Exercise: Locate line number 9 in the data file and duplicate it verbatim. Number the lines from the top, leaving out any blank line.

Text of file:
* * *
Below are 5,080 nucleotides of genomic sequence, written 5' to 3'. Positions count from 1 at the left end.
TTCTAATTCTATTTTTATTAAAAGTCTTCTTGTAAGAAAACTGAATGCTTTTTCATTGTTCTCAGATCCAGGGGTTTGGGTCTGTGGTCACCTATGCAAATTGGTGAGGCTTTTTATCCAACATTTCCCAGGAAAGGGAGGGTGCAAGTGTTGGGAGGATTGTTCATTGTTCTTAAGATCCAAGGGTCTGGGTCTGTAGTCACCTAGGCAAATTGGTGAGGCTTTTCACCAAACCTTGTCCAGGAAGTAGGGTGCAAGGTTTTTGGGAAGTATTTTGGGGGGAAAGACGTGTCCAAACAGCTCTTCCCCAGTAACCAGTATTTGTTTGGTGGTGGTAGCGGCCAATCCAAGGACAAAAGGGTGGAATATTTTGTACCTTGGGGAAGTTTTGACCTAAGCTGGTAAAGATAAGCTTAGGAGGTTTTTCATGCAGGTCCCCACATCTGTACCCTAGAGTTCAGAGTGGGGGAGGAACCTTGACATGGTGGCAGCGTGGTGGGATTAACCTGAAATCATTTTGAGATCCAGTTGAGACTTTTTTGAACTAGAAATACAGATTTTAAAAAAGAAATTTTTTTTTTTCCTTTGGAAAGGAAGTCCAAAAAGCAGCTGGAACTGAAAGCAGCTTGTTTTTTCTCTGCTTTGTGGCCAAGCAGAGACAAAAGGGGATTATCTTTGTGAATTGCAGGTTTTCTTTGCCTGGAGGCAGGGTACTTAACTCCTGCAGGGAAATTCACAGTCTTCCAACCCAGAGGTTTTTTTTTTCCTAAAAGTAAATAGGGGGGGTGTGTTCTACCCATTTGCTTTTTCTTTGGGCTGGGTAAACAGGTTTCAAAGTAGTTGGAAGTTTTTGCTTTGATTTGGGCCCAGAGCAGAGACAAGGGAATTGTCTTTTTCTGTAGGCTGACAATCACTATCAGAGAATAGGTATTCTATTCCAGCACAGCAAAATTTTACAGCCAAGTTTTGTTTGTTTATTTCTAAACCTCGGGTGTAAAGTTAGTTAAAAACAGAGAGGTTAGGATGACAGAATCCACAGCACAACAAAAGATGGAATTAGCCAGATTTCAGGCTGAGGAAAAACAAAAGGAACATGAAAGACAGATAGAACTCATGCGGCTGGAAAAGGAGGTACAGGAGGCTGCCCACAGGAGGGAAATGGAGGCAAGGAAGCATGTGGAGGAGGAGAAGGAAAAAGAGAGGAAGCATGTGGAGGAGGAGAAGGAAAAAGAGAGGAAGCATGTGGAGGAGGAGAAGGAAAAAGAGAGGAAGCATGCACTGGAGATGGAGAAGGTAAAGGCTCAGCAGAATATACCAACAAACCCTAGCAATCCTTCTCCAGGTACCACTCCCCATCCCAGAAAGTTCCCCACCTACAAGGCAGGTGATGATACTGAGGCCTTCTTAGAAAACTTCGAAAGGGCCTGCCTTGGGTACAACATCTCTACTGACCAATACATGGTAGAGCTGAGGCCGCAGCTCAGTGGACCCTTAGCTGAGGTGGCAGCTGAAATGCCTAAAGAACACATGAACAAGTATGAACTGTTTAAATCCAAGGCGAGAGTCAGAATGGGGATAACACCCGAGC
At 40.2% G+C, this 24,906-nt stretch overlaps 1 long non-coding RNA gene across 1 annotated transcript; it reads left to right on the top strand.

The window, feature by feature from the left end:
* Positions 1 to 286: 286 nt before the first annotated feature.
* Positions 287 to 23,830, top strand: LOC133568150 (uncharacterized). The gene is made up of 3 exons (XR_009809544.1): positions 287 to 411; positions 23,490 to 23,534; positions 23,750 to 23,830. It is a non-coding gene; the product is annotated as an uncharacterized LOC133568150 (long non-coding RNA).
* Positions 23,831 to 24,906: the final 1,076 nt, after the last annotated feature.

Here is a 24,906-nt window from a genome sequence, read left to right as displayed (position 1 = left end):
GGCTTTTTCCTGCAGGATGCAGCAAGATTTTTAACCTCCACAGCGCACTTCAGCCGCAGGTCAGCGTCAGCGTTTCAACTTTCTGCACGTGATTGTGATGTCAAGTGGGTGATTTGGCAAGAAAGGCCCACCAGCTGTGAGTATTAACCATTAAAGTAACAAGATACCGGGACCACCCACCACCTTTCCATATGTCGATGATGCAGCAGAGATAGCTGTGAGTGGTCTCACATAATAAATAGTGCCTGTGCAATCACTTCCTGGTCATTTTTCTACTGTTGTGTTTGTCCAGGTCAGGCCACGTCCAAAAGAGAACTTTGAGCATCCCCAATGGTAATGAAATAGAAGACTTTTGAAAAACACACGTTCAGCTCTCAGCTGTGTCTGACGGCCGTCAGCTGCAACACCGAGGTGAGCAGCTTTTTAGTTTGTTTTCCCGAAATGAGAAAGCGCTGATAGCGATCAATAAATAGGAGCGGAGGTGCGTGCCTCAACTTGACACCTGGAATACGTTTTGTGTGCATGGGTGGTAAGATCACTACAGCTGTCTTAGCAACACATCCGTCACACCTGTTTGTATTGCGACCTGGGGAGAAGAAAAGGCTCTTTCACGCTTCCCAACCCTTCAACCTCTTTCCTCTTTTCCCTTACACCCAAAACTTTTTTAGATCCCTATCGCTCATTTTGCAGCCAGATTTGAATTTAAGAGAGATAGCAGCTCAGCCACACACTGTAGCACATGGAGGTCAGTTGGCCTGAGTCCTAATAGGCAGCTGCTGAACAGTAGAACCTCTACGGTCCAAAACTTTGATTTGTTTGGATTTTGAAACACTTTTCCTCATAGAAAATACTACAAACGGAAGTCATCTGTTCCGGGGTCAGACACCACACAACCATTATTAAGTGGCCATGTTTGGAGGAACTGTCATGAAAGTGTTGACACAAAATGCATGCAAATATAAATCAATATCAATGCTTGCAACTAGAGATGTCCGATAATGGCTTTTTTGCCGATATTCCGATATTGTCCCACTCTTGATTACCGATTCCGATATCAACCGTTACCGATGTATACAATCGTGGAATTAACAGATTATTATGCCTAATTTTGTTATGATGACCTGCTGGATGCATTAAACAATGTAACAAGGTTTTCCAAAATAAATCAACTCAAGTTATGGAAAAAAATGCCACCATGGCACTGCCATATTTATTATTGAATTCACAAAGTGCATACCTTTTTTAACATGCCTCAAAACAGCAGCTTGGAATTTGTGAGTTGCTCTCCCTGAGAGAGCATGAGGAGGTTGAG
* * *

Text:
GGCTTTTTCCTGCAGGATGCAGCAAGATTTTTAACCTCCACAGCGCACTTCAGCCGCAGGTCAGCGTCAGCGTTTCAACTTTCTGCACGTGATTGTGATGTCAAGTGGGTGATTTGGCAAGAAAGGCCCACCAGCTGTGAGTATTAACCATTAAAGTAACAAGATACCGGGACCACCCACCACCTTTCCATATGTCGATGATGCAGCAGAGATAGCTGTGAGTGGTCTCACATAATAAATAGTGCCTGTGCAATCACTTCCTGGTCATTTTTCTACTGTTGTGTTTGTCCAGGTCAGGCCACGTCCAAAAGAGAACTTTGAGCATCCCCAATGGTAATGAAATAGAAGACTTTTGAAAAACACACGTTCAGCTCTCAGCTGTGTCTGACGGCCGTCAGCTGCAACACCGAGGTGAGCAGCTTTTTAGTTTGTTTTCCCGAAATGAGAAAGCGCTGATAGCGATCAATAAATAGGAGCGGAGGTGCGTGCCTCAACTTGACACCTGGAATACGTTTTGTGTGCATGGGTGGTAAGATCACTACAGCTGTCTTAGCAACACATCCGTCACACCTGTTTGTATTGCGACCTGGGGAGAAGAAAAGGCTCTTTCACGCTTCCCAACCCTTCAACCTCTTTCCTCTTTTCCCTTACACCCAAAACTTTTTTAGATCCCTATCGCTCATTTTGCAGCCAGATTTGAATTTAAGAGAGATAGCAGCTCAGCCACACACTGTAGCACATGGAGGTCAGTTGGCCTGAGTCCTAATAGGCAGCTGCTGAACAGTAGAACCTCTACGGTCCAAAACTTTGATTTGTTTGGATTTTGAAACACTTTTCCTCATAGAAAATACTACAAACGGAAGTCATCTGTTCCGGGGTCAGACACCACACAACCATTATTAAGTGGCCATGTTTGGAGGAACTGTCATGAAAGTGTTGACACAAAATGCATGCAAATATAAATCAATATCAATGCTTGCAACTAGAGATGTCCGATAATGGCTTTTTTGCCGATATTCCGATATTGTCCCACTCTTGATTACCGATTCCGATATCAACCGTTACCGATGTATACAATCGTGGAATTAACAGATTATTATGCCTAATTTTGTTATGATGACCTGCTGGATGCATTAAACAATGTAACAAGGTTTTCCAAAATAAATCAACTCAAGTTATGGAAAAAAATGCCACCATGGCACTGCCATATTTATTATTGAATTCACAAAGTGCATACCTTTTTTAACATGCCTCAAAACAGCAGCTTGGAATTTGTGAGTTGCTCTCCCTGAGAGAGCATGAGGAGGTTGAG